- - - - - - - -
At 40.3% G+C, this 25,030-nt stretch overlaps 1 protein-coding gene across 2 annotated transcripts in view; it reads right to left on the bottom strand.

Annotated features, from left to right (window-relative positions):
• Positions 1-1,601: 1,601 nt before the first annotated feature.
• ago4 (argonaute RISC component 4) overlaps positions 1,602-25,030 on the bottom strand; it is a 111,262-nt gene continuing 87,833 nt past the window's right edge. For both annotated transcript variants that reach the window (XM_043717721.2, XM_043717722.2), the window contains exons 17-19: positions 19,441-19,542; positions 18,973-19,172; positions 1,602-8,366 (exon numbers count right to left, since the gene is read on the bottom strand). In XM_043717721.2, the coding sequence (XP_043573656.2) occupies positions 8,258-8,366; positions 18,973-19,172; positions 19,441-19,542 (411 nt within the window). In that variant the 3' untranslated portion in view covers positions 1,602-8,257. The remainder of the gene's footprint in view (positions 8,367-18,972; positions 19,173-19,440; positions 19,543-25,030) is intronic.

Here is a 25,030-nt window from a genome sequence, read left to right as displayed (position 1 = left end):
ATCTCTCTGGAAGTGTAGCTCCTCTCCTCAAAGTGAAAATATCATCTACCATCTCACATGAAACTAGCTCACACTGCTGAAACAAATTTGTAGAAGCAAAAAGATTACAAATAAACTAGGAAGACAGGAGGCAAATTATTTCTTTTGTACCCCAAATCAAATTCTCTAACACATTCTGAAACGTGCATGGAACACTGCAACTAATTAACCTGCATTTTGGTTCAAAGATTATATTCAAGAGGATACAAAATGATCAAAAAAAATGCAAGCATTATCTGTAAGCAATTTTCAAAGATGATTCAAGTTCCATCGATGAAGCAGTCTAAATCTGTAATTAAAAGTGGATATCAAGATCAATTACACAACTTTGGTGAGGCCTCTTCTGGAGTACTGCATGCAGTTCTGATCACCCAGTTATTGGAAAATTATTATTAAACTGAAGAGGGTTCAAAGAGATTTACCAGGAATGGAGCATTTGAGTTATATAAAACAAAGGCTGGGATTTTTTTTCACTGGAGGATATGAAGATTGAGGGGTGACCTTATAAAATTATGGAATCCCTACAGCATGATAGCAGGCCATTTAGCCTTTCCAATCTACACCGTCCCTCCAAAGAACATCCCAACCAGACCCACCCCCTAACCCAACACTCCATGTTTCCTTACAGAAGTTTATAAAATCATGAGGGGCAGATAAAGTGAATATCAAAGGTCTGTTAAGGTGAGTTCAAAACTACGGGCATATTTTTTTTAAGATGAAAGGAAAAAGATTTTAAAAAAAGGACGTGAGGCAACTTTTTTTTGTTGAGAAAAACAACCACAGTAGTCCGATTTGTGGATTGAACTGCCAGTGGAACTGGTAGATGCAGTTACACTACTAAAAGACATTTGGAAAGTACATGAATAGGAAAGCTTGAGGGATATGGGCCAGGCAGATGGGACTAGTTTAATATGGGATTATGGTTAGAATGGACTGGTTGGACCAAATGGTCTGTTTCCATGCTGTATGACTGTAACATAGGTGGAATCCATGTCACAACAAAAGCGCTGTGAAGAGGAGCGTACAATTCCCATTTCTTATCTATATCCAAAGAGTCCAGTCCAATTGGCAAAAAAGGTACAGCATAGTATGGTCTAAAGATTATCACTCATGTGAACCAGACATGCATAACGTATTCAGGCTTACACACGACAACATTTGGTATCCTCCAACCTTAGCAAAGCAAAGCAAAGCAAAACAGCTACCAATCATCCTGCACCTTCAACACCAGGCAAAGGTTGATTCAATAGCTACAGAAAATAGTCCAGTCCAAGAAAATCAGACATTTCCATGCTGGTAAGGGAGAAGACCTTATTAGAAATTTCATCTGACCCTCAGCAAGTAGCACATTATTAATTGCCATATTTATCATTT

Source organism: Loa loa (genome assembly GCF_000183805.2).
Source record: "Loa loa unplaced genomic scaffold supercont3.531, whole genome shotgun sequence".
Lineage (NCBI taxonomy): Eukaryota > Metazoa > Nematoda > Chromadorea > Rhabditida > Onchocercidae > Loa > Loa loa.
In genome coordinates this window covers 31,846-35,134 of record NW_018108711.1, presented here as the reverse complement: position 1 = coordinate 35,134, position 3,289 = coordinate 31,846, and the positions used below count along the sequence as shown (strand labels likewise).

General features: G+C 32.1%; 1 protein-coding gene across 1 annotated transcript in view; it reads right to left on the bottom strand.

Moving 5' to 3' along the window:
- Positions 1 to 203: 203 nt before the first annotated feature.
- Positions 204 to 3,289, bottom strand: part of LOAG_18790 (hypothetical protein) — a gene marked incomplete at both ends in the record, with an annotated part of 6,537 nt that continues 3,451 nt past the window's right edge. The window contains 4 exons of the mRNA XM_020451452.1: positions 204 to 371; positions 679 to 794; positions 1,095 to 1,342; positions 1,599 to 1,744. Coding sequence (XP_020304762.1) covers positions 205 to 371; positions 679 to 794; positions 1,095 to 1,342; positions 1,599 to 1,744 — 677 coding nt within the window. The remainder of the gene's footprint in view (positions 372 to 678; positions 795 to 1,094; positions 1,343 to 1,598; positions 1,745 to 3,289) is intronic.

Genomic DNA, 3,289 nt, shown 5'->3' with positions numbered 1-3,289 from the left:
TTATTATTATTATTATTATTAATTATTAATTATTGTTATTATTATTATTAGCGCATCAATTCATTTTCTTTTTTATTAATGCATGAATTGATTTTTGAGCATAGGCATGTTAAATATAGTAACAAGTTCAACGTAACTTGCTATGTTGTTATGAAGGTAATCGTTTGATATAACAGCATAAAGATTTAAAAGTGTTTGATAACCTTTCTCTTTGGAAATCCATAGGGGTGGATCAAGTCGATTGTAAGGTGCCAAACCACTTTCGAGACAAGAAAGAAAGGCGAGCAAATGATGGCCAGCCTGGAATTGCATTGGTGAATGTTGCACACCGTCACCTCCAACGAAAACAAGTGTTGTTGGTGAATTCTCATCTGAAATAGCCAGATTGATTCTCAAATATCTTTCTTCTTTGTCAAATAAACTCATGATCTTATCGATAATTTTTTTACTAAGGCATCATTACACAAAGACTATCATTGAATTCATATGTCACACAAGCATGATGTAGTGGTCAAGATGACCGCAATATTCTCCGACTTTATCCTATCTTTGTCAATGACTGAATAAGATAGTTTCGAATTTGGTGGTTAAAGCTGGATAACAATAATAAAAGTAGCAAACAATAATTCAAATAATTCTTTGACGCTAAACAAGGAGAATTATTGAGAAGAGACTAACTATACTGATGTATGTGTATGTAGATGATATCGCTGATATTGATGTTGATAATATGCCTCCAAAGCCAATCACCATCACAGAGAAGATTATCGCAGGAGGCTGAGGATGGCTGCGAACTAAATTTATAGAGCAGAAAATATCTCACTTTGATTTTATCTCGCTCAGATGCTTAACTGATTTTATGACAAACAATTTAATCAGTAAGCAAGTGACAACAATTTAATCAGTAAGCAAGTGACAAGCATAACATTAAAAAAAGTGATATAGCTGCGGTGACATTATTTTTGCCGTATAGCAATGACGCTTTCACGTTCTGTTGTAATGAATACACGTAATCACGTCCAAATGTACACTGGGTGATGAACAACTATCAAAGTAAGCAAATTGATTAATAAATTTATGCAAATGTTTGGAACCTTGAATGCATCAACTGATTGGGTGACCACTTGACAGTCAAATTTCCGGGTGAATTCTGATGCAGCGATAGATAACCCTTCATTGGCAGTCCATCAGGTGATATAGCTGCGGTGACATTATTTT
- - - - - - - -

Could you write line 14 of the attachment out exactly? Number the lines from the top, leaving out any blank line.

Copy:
- Positions 204 to 3,289, bottom strand: part of LOAG_18790 (hypothetical protein) — a gene marked incomplete at both ends in the record, with an annotated part of 6,537 nt that continues 3,451 nt past the window's right edge. The window contains 4 exons of the mRNA XM_020451452.1: positions 204 to 371; positions 679 to 794; positions 1,095 to 1,342; positions 1,599 to 1,744. Coding sequence (XP_020304762.1) covers positions 205 to 371; positions 679 to 794; positions 1,095 to 1,342; positions 1,599 to 1,744 — 677 coding nt within the window. The remainder of the gene's footprint in view (positions 372 to 678; positions 795 to 1,094; positions 1,343 to 1,598; positions 1,745 to 3,289) is intronic.